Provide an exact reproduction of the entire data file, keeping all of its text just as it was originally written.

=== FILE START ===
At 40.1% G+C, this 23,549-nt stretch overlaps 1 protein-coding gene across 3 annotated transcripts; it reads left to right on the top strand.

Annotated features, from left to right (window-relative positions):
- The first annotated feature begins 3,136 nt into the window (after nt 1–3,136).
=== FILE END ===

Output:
At 40.1% G+C, this 23,549-nt stretch overlaps 1 protein-coding gene across 3 annotated transcripts; it reads left to right on the top strand.

Annotated features, from left to right (window-relative positions):
- The first annotated feature begins 3,136 nt into the window (after nt 1–3,136).